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Home » News » Faculty Spotlight with Jim Dawkins

Faculty Spotlight with Jim Dawkins

Published April 15, 2020

Jim Dawkins is the associate chair and an associate professor of IA&D. He serves as an instructor in both undergraduate and graduate design studios and courses in graphic techniques, specifically hand drawing and sketching, used for design ideation and visual communication. He is a registered architect in several states, having earned his BA in Design and Master of Architecture degrees from Clemson University prior to practicing for twenty years as an architect, designer and corporate officer with design firms in Atlanta, GA and Vail, CO.


IA&D: Hi Professor Dawkins, these are definitely interesting times. Our program has converted to online classes, but business is still carrying on as usual. What is your reaction to all this change as a professor and (!!!) new Associate Chair of our department?

Dawkins: Indeed, we’re on a path not of our planning, and it would seem to be not completely in our control. However, the experience of learning design isn’t only relevant or valuable within the confines of a studio or classroom. Focusing on the goals and objectives of professional preparation transcends the temporary setting of WJB’s bricks, mortar, and steel. I like to think that the success of IA&D is wrapped up in its students, faculty, and staff, and whether that education is delivered at a desk or on a screen is to some extent immaterial. However, the joy of personal and collegial camaraderie can never be replaced by circuits, wires, and screens. High-tech is no substitute for fostering the high-touch of our design community.


IA&D: You recently presented your research on sketching as a means of memory retrieval at the annual IDEC Conference and, prior to that, at the International AMPS Conference hosted here in WJB. What spurred your desire to pursue this topic?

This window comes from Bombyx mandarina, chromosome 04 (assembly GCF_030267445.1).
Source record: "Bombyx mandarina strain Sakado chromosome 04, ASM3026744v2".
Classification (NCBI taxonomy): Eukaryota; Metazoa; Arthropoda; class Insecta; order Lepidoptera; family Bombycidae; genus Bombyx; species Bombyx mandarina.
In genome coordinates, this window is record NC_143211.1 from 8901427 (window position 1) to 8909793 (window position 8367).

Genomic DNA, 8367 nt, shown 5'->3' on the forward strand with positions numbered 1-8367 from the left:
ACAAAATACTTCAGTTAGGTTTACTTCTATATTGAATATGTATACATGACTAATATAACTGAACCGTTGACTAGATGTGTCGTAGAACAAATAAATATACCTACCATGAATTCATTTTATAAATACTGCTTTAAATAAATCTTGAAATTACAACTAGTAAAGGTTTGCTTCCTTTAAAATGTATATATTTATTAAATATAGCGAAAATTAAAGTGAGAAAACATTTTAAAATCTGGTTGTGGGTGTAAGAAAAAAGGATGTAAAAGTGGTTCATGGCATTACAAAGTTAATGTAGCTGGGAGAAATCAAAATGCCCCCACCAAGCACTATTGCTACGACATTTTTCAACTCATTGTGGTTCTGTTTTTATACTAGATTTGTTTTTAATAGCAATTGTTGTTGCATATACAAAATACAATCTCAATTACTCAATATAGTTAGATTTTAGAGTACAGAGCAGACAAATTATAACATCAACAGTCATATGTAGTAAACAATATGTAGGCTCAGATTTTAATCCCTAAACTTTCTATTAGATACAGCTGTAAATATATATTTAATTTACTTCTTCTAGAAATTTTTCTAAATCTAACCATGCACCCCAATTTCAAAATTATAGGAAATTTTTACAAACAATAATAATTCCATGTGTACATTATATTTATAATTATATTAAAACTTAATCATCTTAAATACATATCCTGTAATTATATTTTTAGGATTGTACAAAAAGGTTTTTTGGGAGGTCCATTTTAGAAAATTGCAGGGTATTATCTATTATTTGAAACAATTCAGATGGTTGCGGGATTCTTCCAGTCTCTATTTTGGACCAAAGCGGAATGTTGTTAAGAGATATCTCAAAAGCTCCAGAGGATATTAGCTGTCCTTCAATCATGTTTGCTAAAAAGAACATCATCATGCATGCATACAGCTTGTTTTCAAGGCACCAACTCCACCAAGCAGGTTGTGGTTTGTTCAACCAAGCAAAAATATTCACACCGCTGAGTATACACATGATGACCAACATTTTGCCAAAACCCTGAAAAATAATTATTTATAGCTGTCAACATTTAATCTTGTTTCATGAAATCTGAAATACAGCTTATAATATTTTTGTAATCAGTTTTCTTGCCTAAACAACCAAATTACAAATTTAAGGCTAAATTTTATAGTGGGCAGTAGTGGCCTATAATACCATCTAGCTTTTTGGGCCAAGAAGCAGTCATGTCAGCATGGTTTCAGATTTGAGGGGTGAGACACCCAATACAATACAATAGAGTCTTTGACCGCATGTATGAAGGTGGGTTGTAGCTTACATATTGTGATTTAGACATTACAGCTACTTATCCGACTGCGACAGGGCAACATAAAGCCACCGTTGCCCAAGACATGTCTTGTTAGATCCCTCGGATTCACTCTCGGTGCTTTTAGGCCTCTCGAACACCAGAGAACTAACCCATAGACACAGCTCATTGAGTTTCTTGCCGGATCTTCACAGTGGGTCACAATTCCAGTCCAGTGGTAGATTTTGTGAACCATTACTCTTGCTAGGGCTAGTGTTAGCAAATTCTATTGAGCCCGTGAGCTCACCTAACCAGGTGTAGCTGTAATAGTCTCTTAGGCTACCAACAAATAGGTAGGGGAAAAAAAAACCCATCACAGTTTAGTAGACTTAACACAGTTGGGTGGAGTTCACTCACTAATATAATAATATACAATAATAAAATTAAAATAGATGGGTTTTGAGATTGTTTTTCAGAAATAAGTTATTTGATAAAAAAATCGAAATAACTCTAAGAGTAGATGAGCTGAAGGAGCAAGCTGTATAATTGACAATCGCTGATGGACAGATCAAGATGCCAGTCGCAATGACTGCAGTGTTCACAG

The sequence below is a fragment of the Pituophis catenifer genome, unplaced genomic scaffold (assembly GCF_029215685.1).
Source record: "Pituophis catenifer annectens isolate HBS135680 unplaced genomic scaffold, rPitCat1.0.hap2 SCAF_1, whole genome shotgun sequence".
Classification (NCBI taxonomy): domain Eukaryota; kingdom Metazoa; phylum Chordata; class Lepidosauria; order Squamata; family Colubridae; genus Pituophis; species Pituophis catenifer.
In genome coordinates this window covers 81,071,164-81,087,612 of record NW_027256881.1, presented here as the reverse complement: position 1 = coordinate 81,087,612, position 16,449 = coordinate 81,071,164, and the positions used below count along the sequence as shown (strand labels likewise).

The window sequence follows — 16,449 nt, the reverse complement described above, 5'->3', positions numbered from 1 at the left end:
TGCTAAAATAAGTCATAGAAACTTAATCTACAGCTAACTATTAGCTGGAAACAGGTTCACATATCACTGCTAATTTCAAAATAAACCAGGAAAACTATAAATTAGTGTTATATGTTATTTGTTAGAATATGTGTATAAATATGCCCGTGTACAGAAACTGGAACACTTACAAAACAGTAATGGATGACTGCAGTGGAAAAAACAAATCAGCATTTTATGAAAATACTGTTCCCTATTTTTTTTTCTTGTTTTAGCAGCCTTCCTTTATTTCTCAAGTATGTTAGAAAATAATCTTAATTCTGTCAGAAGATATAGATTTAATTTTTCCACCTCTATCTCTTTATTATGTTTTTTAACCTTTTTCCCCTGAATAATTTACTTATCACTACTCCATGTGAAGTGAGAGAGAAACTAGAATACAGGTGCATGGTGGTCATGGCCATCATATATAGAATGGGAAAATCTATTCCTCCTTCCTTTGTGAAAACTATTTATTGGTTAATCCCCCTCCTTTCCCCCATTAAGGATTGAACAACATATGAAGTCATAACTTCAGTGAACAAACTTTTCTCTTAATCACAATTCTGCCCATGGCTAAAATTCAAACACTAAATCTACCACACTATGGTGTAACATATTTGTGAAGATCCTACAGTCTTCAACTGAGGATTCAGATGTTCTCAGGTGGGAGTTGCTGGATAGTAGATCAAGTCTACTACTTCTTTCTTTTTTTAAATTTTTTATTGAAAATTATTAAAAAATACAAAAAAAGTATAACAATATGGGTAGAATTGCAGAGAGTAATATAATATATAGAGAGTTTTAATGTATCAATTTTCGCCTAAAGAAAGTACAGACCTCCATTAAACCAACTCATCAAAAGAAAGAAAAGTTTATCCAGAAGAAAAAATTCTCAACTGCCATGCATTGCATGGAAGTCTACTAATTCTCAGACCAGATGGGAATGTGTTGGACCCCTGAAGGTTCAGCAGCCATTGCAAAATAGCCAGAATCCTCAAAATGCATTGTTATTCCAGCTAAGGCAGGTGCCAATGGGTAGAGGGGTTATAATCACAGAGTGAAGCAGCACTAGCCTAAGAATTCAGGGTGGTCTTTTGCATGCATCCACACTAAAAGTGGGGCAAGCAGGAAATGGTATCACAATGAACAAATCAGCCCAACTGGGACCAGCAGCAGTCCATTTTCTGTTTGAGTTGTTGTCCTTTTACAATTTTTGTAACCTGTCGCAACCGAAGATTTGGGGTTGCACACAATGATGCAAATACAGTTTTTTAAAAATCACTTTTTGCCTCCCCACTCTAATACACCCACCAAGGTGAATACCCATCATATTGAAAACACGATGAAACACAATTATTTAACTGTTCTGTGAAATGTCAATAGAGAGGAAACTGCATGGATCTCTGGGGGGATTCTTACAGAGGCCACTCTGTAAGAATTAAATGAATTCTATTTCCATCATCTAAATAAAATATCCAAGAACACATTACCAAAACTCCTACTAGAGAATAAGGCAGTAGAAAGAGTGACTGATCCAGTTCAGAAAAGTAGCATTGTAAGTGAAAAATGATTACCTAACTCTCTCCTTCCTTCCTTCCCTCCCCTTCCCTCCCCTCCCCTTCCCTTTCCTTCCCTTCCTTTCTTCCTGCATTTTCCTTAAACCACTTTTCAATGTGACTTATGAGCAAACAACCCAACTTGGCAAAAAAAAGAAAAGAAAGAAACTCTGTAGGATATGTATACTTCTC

Dawkins: My ‘research’ (an autoethnographic toy box of sorts) is interwoven with the nature of drawing itself: clarity with discipline, discipline with freedom, freedom to express past and present and perhaps a measure of the future. This all suggests to me, and my research is following this path, that perhaps those with memory deficiencies could benefit from some form of sketching that would allow them to retrieve and hold onto their memories in more permanent ways.


IA&D: You have served as a member of many MFA Candidates’ thesis committees. In your experience, what is the biggest draw for students who pursue a graduate degree with our department?

Dawkins: Biggest draw? The satisfaction that you chose to pursue furthering your education, ensuring a measure of professional practice success, because you wanted to, not because you had to. Education is not given, it is earned. It has its costs, but the return on that investment is a mature level of responsibility and accountability our society desperately needs. I’ve always said that it’s a dadgum shame when an education gets in the way of college. A master’s degree is the pivot point where that particular paradigm undergoes a major and necessary shift.


IA&D: Might you share some words of encouragement with our community?

Dawkins: It’s as simple as my high school motto: Seek, Endure, Conquer.